Financial support: National Institute of Allergy and Infectious Diseases (NIAID) of the US National Institutes for Health (NIH), through the Comprehensive International Program of Research on AIDS (CIPRA) network, grant number U19 AI53217. In addition, financial support was received from the Departments of Health of the Western Cape and of Gauteng, South Africa, as well as GlaxoSmithKline plc. The content of this publication does not necessarily reflect the views or policies of NIAID, nor does mention of trade names, commercial projects, or organizations imply endorsement by the US Government. The study was also conducted as an Investigational New Drug (IND) Number: IND 71,494 under the supervision of the Food and Drug Administration. HS Schaaf received funding from a Fogarty Center grant (grant number U2RTW007370/3).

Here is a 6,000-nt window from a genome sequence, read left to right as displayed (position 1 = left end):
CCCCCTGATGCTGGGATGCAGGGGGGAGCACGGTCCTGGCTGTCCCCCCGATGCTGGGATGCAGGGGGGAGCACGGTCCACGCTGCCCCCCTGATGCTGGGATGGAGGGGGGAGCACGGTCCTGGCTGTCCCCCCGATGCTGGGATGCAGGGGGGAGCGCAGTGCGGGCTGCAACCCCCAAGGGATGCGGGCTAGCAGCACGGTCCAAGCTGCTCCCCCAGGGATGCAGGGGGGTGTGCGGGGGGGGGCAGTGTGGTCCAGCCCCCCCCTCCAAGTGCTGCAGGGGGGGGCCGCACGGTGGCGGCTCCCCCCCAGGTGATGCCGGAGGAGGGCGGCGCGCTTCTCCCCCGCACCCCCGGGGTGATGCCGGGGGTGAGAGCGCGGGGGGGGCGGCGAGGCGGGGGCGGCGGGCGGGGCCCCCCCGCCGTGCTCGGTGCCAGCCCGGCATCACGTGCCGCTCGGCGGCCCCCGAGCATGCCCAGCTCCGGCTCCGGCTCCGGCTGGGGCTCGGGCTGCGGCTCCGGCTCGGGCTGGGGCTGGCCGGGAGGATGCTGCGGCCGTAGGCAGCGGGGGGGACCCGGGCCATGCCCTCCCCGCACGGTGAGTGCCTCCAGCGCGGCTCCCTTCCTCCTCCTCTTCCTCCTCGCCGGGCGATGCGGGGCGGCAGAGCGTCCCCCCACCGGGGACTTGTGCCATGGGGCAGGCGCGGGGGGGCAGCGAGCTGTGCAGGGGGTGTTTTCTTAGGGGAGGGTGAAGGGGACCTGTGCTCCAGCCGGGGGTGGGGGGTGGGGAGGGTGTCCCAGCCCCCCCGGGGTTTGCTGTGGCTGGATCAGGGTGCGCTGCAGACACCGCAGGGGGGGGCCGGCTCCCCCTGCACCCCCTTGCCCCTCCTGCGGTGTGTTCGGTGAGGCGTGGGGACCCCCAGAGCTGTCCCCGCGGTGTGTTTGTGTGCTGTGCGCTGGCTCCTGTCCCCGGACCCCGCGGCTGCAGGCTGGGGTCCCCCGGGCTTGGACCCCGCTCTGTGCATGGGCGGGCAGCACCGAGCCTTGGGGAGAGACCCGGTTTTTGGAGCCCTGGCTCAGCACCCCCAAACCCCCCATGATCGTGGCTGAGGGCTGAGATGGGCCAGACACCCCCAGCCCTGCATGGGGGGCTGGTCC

The authors have no commercial or other association that might pose a conflict of interest.